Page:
Pomegranates: From Ancient Times to Today’s Table

The pomegranate has joined the growing list of modern super foods. Like other contenders for the title, they provide innumerable health benefits.

Early Bronze Age excavations in 3500-2000 BC suggest that the pomegranate was one of the first fruits ever to be cultivated by man. Later, pharaohs specifically requested the placement of pomegranates in their tombs when they died. Equating the deep red juice of the pomegranate with life blood, they counted on these amazing fruits to grant them life after death.  It seems that if these pharaohs had only taken advantage of the pomegranate’s endless health benefits while they were alive, they might have been able to score a few more good years in the Egyptian sun.

Despite this impressive lineage, the pomegranate has only recently become a semi-regular guest in North American grocery baskets. Its tough leathery covering has a reputation for being hard to open.  However, aside from the beauty of the ornamental exterior, the rewards offered by the succulent red arils (seeds) inside, are well worth the challenge. Here are just a few of the many attributes of this ancient fruit:

  • Pomegranates are filled with antioxidants and free radical fighting polyphenols. They are the first line of defense against cellular damage.
  • Pomegranates contain approximately 30% of our daily Vitamin C requirement. Vitamin C helps promote hair, skin, and nail health.
  • The Vitamin B5 contained in pomegranates helps the body to metabolize protein, carbs, and fats. In other words, it turns food into fuel.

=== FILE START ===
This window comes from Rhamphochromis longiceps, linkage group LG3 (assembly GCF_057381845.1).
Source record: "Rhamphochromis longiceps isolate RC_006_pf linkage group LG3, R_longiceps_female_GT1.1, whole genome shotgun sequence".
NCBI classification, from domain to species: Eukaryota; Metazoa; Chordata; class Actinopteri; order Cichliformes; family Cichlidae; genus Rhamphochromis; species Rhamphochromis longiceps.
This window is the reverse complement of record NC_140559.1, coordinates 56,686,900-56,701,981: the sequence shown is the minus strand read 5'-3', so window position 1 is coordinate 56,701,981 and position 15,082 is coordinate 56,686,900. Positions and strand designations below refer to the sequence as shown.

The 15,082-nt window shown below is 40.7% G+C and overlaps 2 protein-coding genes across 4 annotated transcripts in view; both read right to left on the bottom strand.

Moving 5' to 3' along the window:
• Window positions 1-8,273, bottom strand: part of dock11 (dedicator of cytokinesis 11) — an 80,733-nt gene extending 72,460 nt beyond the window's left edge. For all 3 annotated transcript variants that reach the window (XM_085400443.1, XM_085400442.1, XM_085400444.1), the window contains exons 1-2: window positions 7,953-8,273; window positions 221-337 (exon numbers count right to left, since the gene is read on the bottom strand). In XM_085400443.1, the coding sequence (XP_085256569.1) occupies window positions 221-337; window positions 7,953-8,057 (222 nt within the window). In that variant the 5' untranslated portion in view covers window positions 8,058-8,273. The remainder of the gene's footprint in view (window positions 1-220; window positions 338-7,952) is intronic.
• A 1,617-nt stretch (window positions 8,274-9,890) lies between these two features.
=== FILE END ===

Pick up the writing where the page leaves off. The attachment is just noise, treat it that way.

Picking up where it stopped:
• Pomegranates are an excellent source of dietary fibre, folate, and Vitamin K. Studies suggest that Vitamin K can help prevent certain cancers. Fibre is essential for normal body functioning. Folate helps in the production of DNA.

Among numerous other studies are those that suggest that pomegranates have anti-inflammatory properties and act to deter UV damage. Still others say that consuming pomegranates helps to control cholesterol levels. The list of potential benefits goes on and on.

If everything has a season, pomegranates are no different. While they do grow year round in various hot regions throughout the world, they are more plentiful in northern retail outlets from September to February.

When selecting a pomegranate for the first time, choose one that is heavy, round, and firm. Unlike humans, a little bulk is a desirable thing. The heavier it is, the juicier it will be.

It’s a beautiful fruit, and it may be tempting to just admire it on your kitchen counter. But don’t do it. Jazz up a salad with a garnish of pomegranate seeds and start benefitting from all that the fruit has to offer.

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